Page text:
Reply to Comment
    6. jjj

      The answer is right under the nose.
      But you find the fault at Israeli (indeed faulty, due to other reasons) policy.

      Security is a major concern, and your disregard to it shows how poorly you understand the situation.
      So, to bring up some missing knowledge, here’s the deal:
      1. Exporting to west-bank would be used to convey arms, missiles, explosives, etc.
      2. Exporting to Israel – well, that’s rather obvious…

      Hamas had repeatedly and cyniucally (ab)used humantiarian causes for terrorist activities, such as using ambulance cars, hospitals, children, and every now and then shooting/bombing/killing Israeli’s on the Kerem Shalom side of the border.

      In short, the answer is Hamas.
      And the misery of the (mostly) innoccent Gazans is cynically used by it.

      And there’s a simple solution to it to. Let Hamas recognize Israel, or at most, declare the end of hostilities, arming to the teeth with missiles, and threathening to destroy Israel and the Israeli’s.

      Reply to Comment
      • Danny

        Wrong. The closure between the West Bank and Gaza has nothing to do with security, since the Dutch government was willing to pay for sophisticated scanning equipment that would make the smuggling of weapons impossible. The reason is 100% political – it is Israel’s desire to disengage from Gaza while maintaining its stranglehold on the West Bank.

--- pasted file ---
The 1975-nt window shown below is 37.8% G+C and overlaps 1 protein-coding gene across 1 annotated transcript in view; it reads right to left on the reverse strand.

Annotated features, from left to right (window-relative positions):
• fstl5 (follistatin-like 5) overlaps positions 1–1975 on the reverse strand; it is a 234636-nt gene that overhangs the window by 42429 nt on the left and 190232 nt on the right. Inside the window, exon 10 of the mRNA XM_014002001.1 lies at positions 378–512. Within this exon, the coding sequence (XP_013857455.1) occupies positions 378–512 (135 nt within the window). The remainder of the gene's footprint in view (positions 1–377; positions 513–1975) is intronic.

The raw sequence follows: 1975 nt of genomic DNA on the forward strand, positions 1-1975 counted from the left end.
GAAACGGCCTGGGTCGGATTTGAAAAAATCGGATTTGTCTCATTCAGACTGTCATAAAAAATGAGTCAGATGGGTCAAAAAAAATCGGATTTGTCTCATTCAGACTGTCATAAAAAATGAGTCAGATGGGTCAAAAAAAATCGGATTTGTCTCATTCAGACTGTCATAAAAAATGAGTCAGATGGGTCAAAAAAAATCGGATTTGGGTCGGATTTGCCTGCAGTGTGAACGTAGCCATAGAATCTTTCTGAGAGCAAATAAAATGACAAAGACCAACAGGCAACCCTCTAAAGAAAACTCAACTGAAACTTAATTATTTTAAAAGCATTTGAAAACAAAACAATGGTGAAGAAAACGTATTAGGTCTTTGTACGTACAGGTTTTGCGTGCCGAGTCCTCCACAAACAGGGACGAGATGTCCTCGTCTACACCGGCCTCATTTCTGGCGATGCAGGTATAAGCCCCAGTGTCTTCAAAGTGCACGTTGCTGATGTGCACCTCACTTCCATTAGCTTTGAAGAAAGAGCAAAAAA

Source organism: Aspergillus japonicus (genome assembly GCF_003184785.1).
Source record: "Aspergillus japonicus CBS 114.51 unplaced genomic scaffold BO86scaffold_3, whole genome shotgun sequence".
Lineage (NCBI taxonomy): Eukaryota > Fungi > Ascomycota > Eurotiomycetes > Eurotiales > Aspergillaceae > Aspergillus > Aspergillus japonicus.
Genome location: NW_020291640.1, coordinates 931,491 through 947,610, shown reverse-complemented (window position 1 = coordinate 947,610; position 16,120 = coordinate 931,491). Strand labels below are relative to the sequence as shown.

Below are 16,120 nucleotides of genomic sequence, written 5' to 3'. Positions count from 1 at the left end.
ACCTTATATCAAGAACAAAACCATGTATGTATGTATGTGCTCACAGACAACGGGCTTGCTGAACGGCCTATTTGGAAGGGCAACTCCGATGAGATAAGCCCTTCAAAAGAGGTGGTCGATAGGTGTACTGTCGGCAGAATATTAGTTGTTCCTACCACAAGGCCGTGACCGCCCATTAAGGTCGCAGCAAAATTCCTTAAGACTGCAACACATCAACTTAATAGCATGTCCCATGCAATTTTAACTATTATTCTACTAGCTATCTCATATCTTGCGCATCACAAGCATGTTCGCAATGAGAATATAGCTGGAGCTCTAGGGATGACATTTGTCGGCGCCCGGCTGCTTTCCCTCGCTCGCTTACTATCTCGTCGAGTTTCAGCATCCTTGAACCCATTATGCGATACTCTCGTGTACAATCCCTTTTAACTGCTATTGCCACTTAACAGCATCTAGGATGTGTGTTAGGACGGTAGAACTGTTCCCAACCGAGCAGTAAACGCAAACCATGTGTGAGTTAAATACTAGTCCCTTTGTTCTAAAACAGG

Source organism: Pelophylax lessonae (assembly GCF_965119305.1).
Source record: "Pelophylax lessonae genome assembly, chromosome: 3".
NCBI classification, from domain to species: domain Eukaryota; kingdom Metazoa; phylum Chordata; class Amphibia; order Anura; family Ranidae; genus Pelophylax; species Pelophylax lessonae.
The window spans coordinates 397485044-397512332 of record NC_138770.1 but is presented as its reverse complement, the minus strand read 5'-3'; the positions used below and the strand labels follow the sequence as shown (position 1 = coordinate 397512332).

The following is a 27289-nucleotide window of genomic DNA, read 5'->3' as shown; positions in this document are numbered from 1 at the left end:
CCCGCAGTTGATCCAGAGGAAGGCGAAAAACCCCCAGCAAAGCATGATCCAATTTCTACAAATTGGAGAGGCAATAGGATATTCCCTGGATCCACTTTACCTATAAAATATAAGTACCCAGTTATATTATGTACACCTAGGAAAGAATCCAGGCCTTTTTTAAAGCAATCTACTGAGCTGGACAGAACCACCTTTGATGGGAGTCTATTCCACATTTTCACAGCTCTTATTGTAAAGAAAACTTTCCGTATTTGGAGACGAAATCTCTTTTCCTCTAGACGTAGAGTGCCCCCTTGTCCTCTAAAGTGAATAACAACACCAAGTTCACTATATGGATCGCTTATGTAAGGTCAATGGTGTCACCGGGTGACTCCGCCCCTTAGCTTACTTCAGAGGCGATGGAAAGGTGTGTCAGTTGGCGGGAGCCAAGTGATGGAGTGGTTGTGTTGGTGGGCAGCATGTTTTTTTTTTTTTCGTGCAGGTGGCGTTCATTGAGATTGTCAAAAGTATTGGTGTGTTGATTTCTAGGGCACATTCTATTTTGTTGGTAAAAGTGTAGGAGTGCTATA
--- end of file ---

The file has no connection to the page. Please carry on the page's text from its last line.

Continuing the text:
Reply to Comment
      • Haifawi

        Umm…you do realize that the exports that go abroad travel THROUGH Israel and the West Bank, and even go on Israeli PLANES.

        Reply to Comment
    7. Average American

      Why doesn’t Israel want Gaza while it does want West Bank? I don’t understand that. Why isn’t it taking over Gaza as it is West Bank?

      Does Israel WANT Hamas in Gaza, to justify Israel’s militarism, to prove there is a threat to Israel (from poorly made and poorly aimed weak little rockets)? To have an enemy to fight, to maintain its tough image to its people, to justify all these martial law “security” policies?

      Why not take Gaza as it is taking West Bank? Poof, problem goes away. If Israel really wants it to go away.

      Reply to Comment
    8. Yaron